Carbon Capture and Storage (CCS), also known as Carbon Capture and Sequestration, is a process that collects carbon dioxide that would otherwise be emitted into the atmosphere by industrial and power generating sources, and pumps it deep underground for long term storage. Because carbon dioxide is a greenhouse gas that traps heat in the atmosphere, CCS is often discussed as a potential solution to climate change. However, the technology is still in the development stage and has not yet been proven safe and effective at commercial scale over the long term. The first pilot CCS project at a U.S. coal power plant commenced operations at the Barry Electric Generating station in 2012.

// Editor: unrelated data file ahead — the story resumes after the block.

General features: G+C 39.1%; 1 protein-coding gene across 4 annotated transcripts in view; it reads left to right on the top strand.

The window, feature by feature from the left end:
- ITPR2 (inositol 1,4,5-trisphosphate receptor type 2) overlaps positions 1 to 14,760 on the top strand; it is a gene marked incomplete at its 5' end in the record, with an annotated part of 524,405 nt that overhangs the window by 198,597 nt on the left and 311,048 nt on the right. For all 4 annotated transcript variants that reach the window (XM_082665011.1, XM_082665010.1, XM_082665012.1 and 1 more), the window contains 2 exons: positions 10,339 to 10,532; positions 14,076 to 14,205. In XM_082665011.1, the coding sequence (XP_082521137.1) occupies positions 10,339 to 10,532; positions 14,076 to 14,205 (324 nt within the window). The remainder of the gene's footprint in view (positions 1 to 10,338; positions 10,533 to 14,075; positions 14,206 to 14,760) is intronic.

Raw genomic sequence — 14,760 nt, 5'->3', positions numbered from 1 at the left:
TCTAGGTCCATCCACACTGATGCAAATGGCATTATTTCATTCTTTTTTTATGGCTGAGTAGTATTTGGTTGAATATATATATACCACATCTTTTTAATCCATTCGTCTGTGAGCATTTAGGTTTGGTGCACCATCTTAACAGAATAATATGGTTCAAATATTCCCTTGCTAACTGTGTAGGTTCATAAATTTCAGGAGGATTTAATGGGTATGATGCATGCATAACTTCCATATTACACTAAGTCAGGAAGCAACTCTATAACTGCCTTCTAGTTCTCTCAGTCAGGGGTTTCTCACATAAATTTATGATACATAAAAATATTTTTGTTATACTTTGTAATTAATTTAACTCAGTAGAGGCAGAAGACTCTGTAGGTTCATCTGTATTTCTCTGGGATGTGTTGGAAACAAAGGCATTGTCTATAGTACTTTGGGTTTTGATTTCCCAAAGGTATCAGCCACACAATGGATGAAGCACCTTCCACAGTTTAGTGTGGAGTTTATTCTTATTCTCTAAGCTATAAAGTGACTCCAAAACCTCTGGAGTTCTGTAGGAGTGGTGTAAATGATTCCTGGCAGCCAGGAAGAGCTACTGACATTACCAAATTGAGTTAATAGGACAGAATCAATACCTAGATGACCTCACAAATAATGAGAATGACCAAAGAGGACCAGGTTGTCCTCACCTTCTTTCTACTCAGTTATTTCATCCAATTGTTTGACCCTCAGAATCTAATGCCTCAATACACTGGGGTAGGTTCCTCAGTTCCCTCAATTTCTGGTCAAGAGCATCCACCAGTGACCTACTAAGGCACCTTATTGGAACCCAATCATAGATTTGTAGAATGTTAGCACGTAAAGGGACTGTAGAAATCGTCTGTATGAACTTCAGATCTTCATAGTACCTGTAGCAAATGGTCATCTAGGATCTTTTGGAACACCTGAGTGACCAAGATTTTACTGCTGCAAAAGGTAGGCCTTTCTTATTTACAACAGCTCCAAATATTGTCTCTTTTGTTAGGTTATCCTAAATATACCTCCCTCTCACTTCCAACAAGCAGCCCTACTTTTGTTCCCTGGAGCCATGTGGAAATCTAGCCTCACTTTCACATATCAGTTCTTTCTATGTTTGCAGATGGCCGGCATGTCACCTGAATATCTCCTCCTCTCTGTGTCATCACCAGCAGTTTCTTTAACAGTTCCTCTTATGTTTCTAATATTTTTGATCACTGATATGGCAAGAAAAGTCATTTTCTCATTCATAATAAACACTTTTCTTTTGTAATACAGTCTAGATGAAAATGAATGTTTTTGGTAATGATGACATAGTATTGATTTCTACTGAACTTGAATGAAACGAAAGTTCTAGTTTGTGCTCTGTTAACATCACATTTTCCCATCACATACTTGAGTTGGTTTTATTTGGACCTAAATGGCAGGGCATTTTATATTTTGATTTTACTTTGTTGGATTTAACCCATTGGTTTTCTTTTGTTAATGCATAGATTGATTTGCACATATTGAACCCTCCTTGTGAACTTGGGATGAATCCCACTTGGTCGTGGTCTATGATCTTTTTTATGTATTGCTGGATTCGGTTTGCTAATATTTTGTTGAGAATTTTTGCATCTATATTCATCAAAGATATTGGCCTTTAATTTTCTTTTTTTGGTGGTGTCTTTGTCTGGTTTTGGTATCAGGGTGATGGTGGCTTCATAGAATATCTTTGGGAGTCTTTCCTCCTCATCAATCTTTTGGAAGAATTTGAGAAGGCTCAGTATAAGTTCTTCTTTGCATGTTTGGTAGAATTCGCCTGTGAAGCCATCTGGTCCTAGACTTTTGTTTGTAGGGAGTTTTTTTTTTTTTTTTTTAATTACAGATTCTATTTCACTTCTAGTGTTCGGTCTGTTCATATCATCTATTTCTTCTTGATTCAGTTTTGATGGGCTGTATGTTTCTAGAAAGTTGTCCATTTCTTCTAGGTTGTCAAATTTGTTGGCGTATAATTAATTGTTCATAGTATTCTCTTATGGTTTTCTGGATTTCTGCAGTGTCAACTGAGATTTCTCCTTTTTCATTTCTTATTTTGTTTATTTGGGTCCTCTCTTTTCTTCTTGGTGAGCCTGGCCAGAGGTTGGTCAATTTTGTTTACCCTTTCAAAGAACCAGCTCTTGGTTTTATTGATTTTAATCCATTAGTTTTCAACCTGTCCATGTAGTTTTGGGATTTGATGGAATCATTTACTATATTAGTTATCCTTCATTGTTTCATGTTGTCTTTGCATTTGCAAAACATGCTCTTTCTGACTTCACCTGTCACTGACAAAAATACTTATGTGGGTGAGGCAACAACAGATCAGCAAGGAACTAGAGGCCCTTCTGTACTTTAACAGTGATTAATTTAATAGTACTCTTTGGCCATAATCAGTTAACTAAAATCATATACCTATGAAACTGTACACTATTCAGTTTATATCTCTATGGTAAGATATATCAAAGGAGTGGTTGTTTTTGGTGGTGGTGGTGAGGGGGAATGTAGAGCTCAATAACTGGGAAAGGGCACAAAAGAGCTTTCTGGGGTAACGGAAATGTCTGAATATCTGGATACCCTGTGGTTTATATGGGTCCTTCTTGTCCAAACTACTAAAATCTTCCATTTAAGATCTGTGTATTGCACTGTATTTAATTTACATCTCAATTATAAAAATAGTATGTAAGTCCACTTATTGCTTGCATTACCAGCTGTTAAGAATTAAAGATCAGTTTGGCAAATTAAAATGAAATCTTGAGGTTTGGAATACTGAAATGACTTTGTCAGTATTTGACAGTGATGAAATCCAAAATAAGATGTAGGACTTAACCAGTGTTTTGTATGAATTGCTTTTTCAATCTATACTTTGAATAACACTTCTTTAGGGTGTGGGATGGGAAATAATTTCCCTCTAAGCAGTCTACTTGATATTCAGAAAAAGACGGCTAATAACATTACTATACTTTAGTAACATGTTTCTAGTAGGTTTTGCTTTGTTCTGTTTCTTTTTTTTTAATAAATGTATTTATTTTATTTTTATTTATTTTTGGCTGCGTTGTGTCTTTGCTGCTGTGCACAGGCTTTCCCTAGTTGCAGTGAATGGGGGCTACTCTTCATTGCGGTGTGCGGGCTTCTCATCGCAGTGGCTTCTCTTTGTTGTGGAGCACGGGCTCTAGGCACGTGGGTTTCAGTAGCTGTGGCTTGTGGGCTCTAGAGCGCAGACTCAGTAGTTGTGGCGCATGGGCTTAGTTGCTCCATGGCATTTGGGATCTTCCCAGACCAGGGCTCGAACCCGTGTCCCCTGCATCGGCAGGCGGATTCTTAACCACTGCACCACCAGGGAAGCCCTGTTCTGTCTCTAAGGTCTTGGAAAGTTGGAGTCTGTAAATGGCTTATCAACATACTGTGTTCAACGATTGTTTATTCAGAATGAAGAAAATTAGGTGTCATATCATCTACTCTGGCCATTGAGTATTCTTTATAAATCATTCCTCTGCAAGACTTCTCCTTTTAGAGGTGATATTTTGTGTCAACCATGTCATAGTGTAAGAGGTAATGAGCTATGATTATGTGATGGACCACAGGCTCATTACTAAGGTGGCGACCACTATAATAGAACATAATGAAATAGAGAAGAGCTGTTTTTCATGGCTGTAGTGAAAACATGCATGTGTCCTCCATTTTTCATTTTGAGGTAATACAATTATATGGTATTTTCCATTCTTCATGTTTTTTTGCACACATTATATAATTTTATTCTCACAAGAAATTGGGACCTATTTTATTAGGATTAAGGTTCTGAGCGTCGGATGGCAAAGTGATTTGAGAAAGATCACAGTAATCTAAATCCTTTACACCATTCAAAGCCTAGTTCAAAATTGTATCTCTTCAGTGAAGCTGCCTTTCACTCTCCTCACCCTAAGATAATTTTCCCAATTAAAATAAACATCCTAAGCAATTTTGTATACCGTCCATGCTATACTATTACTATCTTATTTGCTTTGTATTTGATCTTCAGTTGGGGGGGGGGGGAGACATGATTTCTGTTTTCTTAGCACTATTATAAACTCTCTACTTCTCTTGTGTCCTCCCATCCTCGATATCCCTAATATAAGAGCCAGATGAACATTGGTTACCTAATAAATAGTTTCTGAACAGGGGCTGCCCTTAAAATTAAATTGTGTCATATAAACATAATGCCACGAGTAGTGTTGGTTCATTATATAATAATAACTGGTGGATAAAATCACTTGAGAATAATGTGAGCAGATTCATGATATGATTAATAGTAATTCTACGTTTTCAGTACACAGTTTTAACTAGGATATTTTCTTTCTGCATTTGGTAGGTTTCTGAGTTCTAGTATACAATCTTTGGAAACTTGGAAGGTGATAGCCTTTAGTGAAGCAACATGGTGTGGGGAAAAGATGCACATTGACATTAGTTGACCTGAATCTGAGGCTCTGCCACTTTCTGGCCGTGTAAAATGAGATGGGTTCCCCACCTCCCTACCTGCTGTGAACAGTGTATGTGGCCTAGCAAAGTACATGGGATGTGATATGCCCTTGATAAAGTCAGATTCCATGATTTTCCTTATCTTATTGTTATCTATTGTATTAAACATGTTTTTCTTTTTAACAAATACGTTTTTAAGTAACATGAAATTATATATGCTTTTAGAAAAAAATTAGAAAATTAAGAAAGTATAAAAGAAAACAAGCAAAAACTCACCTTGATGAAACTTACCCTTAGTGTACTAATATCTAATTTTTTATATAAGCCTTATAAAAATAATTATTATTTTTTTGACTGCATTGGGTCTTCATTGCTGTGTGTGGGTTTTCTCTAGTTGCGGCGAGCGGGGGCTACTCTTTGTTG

Carbon dioxide can be captured either pre- or post-combustion. In integrated gasification and combined cycle power plants, carbon dioxide is removed pre-combustion in the gasification process. In conventional coal-fired power plants, carbon can be captured post- combustion using a chilled ammonia solution, which seizes the pollutant from flue gas before it is released into the atmosphere. It is then compressed to a near-liquid state and transported to storage sites via pipeline, train, or truck. There are several types of underground storage sites. In sandstone formations, the near-liquid carbon dioxide flows into the tiny pores in the sandstone and is trapped by a dense rock layer immediately above the sandstone layer. This dense upper layer keeps the carbon dioxide from migrating to the surface. Alternatively, carbon dioxide can be dissolved into the briny waters of saline aquifers. Finally, carbon dioxide can be injected into depleted oil and natural gas wells to force the less accessible oil and natural gas to the surface -- a process known as “enhanced oil and gas recovery.”


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